Structural MRI brain scans were acquired using a 1.5 Tesla GE N/Vi Signa system (General Electric, Milwaukee WI, USA) at the Maudsley Hospital, London. A quadrature birdcage head coil was used for RF transmission and reception. Head movement was limited by foam padding within the head coil and a restraining band across the forehead. Initially, a series of sagittal and axial fast gradient echo scout images were acquired in order to correct for head tilt and to orient subsequent images relative to the anterior-commissure/posterior-commissure line and the interhemispheric fissure (TR = 200 ms, TE = 4.2 ms, theta = 90°, field of view = 24 cm, slice thickness = 5 mm, slice gap = 2.5 mm, 256 × 192 acquisition matrix, one data average). The whole brain was then scanned with a 3-D inversion recovery prepared fast spoiled GRASS T1-weighted dataset. These T1-weighted images were obtained in the axial plane with 1.5 mm contiguous sections. TR was 18 ms, TI was 450 ms, TE was 5.1 ms and the flip angle was 20° with one data average, a 256 × 256 × 128 pixel matrix and a 0.937 mm × 0.937 mm in-plane resolution. Image contrast for all datasets was chosen with the aid of a software tool for optimizing image contrast (Simmons et al., 1996).
All structural brain data were analysed using Statistical Parametric Mapping — version 2 (SPM2, Wellcome Department of Imaging Neuroscience, London; http://www.fil.ion.ucl.ac.uk/spm).
A series of study-specific, customised templates were created in preference to the standard SPM2 templates in order to minimise any scanner-specific biases and to provide templates appropriate to characteristics of the sample (Good et al., 2001). For the creation of the customised whole brain (T1) template, each structural MRI image was registered to the standard SPM2 T1 template using a 12 parameter affine transformation. These normalised images were then smoothed with an 8 mm full width at half maximum (FWHM) isotropic Gaussian kernel, and averaged to create the customised T1 template with a resolution of 1 mm × 1 mm × 1 mm.
The (unsmoothed) normalised T1 images were then segmented into their grey matter, white matter and cerebrospinal fluid components using the standard SPM2 grey matter, white matter and cerebrospinal fluid probability maps. Each individual segmented image was then automatically cleaned to remove non-brain tissue and smoothed with an 8 mm FWHM isotropic Gaussian kernel. The smoothed images were then averaged to create customised grey matter, white matter and cerebrospinal fluid templates in standard stereotactic space (Good et al., 2001).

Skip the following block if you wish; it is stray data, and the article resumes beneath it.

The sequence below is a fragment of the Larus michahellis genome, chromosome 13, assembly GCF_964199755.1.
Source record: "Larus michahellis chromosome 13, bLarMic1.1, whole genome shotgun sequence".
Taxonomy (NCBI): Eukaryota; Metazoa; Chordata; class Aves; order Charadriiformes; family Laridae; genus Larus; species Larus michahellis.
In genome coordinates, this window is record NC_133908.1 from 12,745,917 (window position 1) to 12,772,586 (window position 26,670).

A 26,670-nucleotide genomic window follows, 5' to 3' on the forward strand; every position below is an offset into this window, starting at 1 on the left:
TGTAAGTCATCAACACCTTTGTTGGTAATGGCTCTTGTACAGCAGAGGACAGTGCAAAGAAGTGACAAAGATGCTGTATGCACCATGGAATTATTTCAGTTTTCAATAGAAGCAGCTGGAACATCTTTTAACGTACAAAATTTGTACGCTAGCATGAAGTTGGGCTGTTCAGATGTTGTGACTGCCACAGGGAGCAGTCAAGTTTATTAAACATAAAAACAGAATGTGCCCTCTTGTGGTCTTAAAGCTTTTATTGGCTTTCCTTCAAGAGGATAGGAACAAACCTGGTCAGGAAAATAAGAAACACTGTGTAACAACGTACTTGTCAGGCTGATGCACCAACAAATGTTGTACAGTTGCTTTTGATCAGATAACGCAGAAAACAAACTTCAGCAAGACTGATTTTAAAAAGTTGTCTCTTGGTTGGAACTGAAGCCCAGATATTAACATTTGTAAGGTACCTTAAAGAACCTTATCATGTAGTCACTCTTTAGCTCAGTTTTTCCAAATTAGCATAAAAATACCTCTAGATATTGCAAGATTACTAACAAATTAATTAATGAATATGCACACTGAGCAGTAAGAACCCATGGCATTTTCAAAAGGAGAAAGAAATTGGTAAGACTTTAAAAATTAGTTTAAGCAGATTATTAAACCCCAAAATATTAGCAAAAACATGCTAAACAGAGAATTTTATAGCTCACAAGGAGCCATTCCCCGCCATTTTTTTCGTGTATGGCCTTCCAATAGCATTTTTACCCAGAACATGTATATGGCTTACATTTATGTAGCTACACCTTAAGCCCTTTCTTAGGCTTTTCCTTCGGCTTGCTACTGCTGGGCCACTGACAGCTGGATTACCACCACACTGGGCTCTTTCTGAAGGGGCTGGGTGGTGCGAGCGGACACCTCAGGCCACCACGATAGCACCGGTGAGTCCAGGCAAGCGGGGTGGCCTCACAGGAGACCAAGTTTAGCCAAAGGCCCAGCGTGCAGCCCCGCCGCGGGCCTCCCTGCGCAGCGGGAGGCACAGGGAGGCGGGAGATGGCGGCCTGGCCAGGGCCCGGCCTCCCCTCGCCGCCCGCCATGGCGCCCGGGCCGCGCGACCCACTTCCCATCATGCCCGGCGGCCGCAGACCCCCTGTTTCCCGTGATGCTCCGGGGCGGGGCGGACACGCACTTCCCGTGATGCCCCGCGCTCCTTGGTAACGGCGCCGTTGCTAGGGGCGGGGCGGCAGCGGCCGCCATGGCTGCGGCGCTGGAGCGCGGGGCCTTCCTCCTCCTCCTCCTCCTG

The original T1 brain images were normalised to the customised T1 template using a 12 parameter affine transformation and then segmented into grey matter, white matter and cerebrospinal fluid components using the customised grey matter, white matter and cerebrospinal fluid templates. After automatically cleaning these segmented images to remove non-brain tissue, each grey matter image was re-normalised to the study-specific grey matter template using (i) a 12 parameter affine transformation and (ii) a non-linear transformation comprising a combination of smooth spatial basis functions (Ashburner and Friston, 1999) to account for global non-linear shape differences (16 iterations, 25 mm cut-off, medium regularisation). The parameters used to normalise each segmented grey matter image are then applied to the corresponding native T1 image, to derive a whole brain image which is normalised to standardised stereotactic space. Using the parameters from the normalisation of the cleaned segmented grey matter image to the grey matter template prevents non-brain voxels (such as the skull, which is present in T1 images) from contributing to errors in spatial normalisation, ‘optimising’ the process. These normalised whole brain T1 images, ‘optimised’ through using the parameters derived from the normalisation of grey matter images to a customised template, were used in the next step. In effect, the preceding stages of the process were concatenated into the normalisation of the native T1 images to maximise registration accuracy.
The initial normalisation of the T1 images to the T1 template prior to segmentation can be influenced by non-brain voxels (as the cleaning of these voxels from brain images can only be done once the images have been segmented, which must itself be preceded by an initial normalisation). The optimally normalised T1 images were therefore re-segmented into grey matter, white matter and cerebrospinal fluid using the customised grey matter, white matter and cerebrospinal fluid templates. These images are then cleaned to remove non-brain tissue to derive the optimally normalised segmented images for each subject.
In order to account for the volumetric changes introduced by non-linear transformations, images were modulated by multiplying the ‘relative volume’ (the extent of distortion generated by non-linear transformations) by the intensity value at each voxel in the (unsmoothed) optimally normalised, cleaned and segmented grey matter image. Differences between images in modulated intensities therefore reflect regional differences in the absolute amount (volume) of grey matter (Good et al., 2001). The images were then smoothed with a 12 mm FWHM isotropic Gaussian kernel, as recommended by Ashburner and Friston (2000) to ensure that the data are valid for the use of parametric statistical tests. The voxel size in these images was 1 mm × 1 mm × 1 mm.